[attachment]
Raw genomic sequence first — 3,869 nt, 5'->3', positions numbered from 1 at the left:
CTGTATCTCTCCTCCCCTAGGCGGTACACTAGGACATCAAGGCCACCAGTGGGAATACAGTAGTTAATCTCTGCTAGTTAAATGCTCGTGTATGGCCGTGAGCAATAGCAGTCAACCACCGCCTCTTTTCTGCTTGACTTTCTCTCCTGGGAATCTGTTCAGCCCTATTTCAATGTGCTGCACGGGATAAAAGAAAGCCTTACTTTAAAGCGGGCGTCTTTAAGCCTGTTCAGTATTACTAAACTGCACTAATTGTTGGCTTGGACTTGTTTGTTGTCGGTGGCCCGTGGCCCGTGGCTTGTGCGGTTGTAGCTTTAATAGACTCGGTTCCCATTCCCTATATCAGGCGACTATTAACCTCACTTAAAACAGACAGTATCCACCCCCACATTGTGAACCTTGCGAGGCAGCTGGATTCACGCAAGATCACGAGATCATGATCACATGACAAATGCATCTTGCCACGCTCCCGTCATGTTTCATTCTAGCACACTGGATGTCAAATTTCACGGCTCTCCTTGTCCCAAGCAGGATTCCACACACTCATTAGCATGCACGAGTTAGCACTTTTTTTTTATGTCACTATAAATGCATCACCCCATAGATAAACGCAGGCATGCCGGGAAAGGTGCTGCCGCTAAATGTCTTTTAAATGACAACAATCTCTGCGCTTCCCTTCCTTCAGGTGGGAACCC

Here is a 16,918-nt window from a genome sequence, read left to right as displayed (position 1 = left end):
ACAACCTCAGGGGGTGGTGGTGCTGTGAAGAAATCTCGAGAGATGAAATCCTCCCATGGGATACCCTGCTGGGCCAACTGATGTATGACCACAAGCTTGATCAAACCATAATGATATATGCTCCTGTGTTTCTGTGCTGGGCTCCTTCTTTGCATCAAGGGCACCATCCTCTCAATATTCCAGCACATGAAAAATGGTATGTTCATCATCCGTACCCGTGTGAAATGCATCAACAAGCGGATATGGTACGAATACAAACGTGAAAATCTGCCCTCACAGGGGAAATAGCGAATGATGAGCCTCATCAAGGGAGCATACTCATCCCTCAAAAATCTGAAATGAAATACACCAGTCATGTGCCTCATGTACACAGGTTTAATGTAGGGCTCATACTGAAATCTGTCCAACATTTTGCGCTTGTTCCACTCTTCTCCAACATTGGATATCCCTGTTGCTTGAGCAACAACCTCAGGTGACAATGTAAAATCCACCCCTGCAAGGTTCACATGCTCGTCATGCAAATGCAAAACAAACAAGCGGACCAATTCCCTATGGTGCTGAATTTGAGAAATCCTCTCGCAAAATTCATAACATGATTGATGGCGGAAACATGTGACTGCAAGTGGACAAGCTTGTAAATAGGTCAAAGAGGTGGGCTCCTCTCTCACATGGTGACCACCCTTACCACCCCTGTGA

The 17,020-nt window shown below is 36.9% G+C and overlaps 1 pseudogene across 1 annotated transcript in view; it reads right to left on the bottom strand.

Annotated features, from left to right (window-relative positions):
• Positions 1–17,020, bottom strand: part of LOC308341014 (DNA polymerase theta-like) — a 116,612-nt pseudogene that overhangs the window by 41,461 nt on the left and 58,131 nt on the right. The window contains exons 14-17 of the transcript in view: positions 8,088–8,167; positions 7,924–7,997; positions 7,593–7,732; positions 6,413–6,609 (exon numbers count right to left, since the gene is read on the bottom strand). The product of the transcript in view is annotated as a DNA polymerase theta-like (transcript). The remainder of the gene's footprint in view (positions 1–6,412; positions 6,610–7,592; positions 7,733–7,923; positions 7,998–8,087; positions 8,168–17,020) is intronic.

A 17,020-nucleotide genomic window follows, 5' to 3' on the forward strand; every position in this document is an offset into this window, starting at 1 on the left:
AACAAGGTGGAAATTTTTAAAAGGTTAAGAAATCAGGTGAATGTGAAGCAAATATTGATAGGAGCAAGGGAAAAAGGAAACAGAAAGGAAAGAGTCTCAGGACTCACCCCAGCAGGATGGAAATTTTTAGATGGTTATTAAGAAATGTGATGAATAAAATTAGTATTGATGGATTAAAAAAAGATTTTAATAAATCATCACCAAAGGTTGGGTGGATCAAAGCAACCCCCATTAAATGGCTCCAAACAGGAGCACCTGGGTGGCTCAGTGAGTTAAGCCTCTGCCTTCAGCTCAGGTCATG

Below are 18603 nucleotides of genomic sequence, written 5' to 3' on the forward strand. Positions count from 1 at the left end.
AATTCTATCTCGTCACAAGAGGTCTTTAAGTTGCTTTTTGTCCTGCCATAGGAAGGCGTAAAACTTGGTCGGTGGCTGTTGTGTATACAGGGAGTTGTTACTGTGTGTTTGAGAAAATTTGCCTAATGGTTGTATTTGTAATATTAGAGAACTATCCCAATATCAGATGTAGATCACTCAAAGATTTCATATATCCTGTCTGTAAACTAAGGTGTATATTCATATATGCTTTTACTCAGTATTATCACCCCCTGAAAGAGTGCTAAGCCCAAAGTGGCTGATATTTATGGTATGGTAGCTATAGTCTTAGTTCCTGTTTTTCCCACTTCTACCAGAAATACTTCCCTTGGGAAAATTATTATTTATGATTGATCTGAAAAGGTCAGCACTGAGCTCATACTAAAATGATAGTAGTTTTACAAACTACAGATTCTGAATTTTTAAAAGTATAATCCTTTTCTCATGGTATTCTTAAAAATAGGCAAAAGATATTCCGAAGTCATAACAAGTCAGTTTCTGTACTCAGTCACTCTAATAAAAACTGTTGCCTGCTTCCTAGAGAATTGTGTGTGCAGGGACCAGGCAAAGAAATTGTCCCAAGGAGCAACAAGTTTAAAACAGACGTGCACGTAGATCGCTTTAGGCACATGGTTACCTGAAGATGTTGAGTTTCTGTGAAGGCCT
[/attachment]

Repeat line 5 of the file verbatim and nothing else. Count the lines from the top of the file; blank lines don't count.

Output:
The 17,020-nt window shown below is 36.9% G+C and overlaps 1 pseudogene across 1 annotated transcript in view; it reads right to left on the bottom strand.